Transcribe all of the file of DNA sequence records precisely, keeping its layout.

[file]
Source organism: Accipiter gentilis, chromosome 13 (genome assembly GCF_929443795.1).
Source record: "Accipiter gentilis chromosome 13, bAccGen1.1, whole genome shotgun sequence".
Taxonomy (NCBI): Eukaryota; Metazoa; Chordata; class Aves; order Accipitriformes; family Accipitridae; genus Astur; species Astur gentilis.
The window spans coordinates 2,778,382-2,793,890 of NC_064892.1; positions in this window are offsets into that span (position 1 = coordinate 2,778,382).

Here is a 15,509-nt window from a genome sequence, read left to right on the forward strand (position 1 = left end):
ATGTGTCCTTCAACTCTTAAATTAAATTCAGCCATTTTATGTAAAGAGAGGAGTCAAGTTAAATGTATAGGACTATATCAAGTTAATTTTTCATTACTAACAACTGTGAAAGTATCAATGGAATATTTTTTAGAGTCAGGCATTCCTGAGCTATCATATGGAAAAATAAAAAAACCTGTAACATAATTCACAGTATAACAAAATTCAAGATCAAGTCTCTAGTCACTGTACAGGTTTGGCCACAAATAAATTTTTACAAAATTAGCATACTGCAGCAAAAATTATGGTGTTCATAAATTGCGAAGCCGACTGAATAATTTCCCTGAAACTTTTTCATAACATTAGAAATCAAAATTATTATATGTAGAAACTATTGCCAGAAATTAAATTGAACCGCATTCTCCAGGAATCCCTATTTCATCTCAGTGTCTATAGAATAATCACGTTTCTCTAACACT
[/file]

Source organism: Accipiter gentilis, chromosome 13 (genome assembly GCF_929443795.1).
Source record: "Accipiter gentilis chromosome 13, bAccGen1.1, whole genome shotgun sequence".
Taxonomy (NCBI): Eukaryota; Metazoa; Chordata; class Aves; order Accipitriformes; family Accipitridae; genus Astur; species Astur gentilis.
The window spans coordinates 2,778,382-2,793,890 of NC_064892.1; positions in this window are offsets into that span (position 1 = coordinate 2,778,382).

Here is a 15,509-nt window from a genome sequence, read left to right on the forward strand (position 1 = left end):
ATGTGTCCTTCAACTCTTAAATTAAATTCAGCCATTTTATGTAAAGAGAGGAGTCAAGTTAAATGTATAGGACTATATCAAGTTAATTTTTCATTACTAACAACTGTGAAAGTATCAATGGAATATTTTTTAGAGTCAGGCATTCCTGAGCTATCATATGGAAAAATAAAAAAACCTGTAACATAATTCACAGTATAACAAAATTCAAGATCAAGTCTCTAGTCACTGTACAGGTTTGGCCACAAATAAATTTTTACAAAATTAGCATACTGCAGCAAAAATTATGGTGTTCATAAATTGCGAAGCCGACTGAATAATTTCCCTGAAACTTTTTCATAACATTAGAAATCAAAATTATTATATGTAGAAACTATTGCCAGAAATTAAATTGAACCGCATTCTCCAGGAATCCCTATTTCATCTCAGTGTCTATAGAATAATCACGTTTCTCTAACACT